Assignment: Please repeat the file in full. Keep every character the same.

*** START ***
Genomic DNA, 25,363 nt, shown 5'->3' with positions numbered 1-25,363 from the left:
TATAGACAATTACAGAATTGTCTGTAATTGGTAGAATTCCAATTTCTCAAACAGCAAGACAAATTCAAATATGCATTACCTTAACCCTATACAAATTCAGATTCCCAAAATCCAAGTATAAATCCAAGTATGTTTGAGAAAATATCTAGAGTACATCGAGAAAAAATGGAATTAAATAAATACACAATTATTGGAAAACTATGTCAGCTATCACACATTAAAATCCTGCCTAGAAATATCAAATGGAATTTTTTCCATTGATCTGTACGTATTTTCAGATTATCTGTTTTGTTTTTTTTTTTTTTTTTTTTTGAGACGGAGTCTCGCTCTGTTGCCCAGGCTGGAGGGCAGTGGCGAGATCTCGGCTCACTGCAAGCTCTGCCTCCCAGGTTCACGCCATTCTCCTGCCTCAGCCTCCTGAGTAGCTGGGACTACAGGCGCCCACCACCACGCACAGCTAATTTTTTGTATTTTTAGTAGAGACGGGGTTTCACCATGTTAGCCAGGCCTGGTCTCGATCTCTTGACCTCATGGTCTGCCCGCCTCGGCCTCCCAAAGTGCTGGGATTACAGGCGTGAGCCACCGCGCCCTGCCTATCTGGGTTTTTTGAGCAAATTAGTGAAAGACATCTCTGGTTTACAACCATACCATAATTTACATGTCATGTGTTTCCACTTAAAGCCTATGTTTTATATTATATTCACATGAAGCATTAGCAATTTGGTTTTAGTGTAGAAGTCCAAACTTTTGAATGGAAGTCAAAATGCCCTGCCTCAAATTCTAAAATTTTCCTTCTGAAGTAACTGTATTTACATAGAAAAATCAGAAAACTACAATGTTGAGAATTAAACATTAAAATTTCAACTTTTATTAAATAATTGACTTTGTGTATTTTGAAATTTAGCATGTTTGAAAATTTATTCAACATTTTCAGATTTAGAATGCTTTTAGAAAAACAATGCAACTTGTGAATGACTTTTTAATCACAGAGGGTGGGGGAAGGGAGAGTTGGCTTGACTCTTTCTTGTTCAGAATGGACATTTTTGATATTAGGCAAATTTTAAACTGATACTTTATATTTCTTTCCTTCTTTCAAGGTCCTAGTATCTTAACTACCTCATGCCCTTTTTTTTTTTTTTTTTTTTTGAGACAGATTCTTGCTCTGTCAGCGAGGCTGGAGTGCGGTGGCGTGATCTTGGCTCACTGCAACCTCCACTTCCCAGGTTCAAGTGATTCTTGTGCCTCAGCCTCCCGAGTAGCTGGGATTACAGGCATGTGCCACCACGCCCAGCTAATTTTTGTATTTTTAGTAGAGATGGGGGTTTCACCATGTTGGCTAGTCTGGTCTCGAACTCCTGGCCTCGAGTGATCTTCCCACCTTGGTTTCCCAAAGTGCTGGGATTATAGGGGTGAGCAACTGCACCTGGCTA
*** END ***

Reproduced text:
Genomic DNA, 25,363 nt, shown 5'->3' with positions numbered 1-25,363 from the left:
TATAGACAATTACAGAATTGTCTGTAATTGGTAGAATTCCAATTTCTCAAACAGCAAGACAAATTCAAATATGCATTACCTTAACCCTATACAAATTCAGATTCCCAAAATCCAAGTATAAATCCAAGTATGTTTGAGAAAATATCTAGAGTACATCGAGAAAAAATGGAATTAAATAAATACACAATTATTGGAAAACTATGTCAGCTATCACACATTAAAATCCTGCCTAGAAATATCAAATGGAATTTTTTCCATTGATCTGTACGTATTTTCAGATTATCTGTTTTGTTTTTTTTTTTTTTTTTTTTTGAGACGGAGTCTCGCTCTGTTGCCCAGGCTGGAGGGCAGTGGCGAGATCTCGGCTCACTGCAAGCTCTGCCTCCCAGGTTCACGCCATTCTCCTGCCTCAGCCTCCTGAGTAGCTGGGACTACAGGCGCCCACCACCACGCACAGCTAATTTTTTGTATTTTTAGTAGAGACGGGGTTTCACCATGTTAGCCAGGCCTGGTCTCGATCTCTTGACCTCATGGTCTGCCCGCCTCGGCCTCCCAAAGTGCTGGGATTACAGGCGTGAGCCACCGCGCCCTGCCTATCTGGGTTTTTTGAGCAAATTAGTGAAAGACATCTCTGGTTTACAACCATACCATAATTTACATGTCATGTGTTTCCACTTAAAGCCTATGTTTTATATTATATTCACATGAAGCATTAGCAATTTGGTTTTAGTGTAGAAGTCCAAACTTTTGAATGGAAGTCAAAATGCCCTGCCTCAAATTCTAAAATTTTCCTTCTGAAGTAACTGTATTTACATAGAAAAATCAGAAAACTACAATGTTGAGAATTAAACATTAAAATTTCAACTTTTATTAAATAATTGACTTTGTGTATTTTGAAATTTAGCATGTTTGAAAATTTATTCAACATTTTCAGATTTAGAATGCTTTTAGAAAAACAATGCAACTTGTGAATGACTTTTTAATCACAGAGGGTGGGGGAAGGGAGAGTTGGCTTGACTCTTTCTTGTTCAGAATGGACATTTTTGATATTAGGCAAATTTTAAACTGATACTTTATATTTCTTTCCTTCTTTCAAGGTCCTAGTATCTTAACTACCTCATGCCCTTTTTTTTTTTTTTTTTTTTTGAGACAGATTCTTGCTCTGTCAGCGAGGCTGGAGTGCGGTGGCGTGATCTTGGCTCACTGCAACCTCCACTTCCCAGGTTCAAGTGATTCTTGTGCCTCAGCCTCCCGAGTAGCTGGGATTACAGGCATGTGCCACCACGCCCAGCTAATTTTTGTATTTTTAGTAGAGATGGGGGTTTCACCATGTTGGCTAGTCTGGTCTCGAACTCCTGGCCTCGAGTGATCTTCCCACCTTGGTTTCCCAAAGTGCTGGGATTATAGGGGTGAGCAACTGCACCTGGCTA